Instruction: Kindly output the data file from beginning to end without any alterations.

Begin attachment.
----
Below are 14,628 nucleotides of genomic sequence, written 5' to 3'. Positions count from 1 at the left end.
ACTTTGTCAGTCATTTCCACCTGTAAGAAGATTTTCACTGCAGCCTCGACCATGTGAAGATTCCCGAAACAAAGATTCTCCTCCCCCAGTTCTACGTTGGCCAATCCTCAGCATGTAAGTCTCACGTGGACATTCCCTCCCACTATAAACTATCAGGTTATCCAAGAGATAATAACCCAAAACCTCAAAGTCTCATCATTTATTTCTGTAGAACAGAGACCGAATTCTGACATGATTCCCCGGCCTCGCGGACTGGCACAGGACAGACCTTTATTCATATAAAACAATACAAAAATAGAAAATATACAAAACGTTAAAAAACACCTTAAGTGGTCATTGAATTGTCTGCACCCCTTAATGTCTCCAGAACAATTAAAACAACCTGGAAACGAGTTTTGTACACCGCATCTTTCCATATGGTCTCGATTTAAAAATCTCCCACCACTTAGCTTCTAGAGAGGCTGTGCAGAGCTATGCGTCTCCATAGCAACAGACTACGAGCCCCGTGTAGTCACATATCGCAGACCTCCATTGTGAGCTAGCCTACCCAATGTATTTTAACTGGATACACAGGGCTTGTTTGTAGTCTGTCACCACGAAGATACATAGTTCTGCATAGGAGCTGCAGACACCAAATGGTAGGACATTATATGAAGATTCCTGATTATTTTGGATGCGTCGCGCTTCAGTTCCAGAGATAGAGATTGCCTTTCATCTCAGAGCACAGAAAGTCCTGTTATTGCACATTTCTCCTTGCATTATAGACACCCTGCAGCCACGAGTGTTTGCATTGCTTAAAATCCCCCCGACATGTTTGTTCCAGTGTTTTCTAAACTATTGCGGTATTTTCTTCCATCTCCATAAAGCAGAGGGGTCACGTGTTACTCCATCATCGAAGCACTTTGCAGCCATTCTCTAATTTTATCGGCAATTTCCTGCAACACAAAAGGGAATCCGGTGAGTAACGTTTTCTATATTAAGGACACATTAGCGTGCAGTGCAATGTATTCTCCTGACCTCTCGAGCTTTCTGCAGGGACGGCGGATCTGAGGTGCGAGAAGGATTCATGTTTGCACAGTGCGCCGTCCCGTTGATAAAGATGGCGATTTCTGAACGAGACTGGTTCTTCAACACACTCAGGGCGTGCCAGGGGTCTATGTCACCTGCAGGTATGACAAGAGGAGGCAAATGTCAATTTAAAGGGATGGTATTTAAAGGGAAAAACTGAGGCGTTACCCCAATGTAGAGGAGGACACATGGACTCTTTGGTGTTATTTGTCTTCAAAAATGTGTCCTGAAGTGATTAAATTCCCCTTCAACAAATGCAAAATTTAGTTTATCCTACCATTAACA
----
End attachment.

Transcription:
Below are 14,628 nucleotides of genomic sequence, written 5' to 3'. Positions count from 1 at the left end.
ACTTTGTCAGTCATTTCCACCTGTAAGAAGATTTTCACTGCAGCCTCGACCATGTGAAGATTCCCGAAACAAAGATTCTCCTCCCCCAGTTCTACGTTGGCCAATCCTCAGCATGTAAGTCTCACGTGGACATTCCCTCCCACTATAAACTATCAGGTTATCCAAGAGATAATAACCCAAAACCTCAAAGTCTCATCATTTATTTCTGTAGAACAGAGACCGAATTCTGACATGATTCCCCGGCCTCGCGGACTGGCACAGGACAGACCTTTATTCATATAAAACAATACAAAAATAGAAAATATACAAAACGTTAAAAAACACCTTAAGTGGTCATTGAATTGTCTGCACCCCTTAATGTCTCCAGAACAATTAAAACAACCTGGAAACGAGTTTTGTACACCGCATCTTTCCATATGGTCTCGATTTAAAAATCTCCCACCACTTAGCTTCTAGAGAGGCTGTGCAGAGCTATGCGTCTCCATAGCAACAGACTACGAGCCCCGTGTAGTCACATATCGCAGACCTCCATTGTGAGCTAGCCTACCCAATGTATTTTAACTGGATACACAGGGCTTGTTTGTAGTCTGTCACCACGAAGATACATAGTTCTGCATAGGAGCTGCAGACACCAAATGGTAGGACATTATATGAAGATTCCTGATTATTTTGGATGCGTCGCGCTTCAGTTCCAGAGATAGAGATTGCCTTTCATCTCAGAGCACAGAAAGTCCTGTTATTGCACATTTCTCCTTGCATTATAGACACCCTGCAGCCACGAGTGTTTGCATTGCTTAAAATCCCCCCGACATGTTTGTTCCAGTGTTTTCTAAACTATTGCGGTATTTTCTTCCATCTCCATAAAGCAGAGGGGTCACGTGTTACTCCATCATCGAAGCACTTTGCAGCCATTCTCTAATTTTATCGGCAATTTCCTGCAACACAAAAGGGAATCCGGTGAGTAACGTTTTCTATATTAAGGACACATTAGCGTGCAGTGCAATGTATTCTCCTGACCTCTCGAGCTTTCTGCAGGGACGGCGGATCTGAGGTGCGAGAAGGATTCATGTTTGCACAGTGCGCCGTCCCGTTGATAAAGATGGCGATTTCTGAACGAGACTGGTTCTTCAACACACTCAGGGCGTGCCAGGGGTCTATGTCACCTGCAGGTATGACAAGAGGAGGCAAATGTCAATTTAAAGGGATGGTATTTAAAGGGAAAAACTGAGGCGTTACCCCAATGTAGAGGAGGACACATGGACTCTTTGGTGTTATTTGTCTTCAAAAATGTGTCCTGAAGTGATTAAATTCCCCTTCAACAAATGCAAAATTTAGTTTATCCTACCATTAACA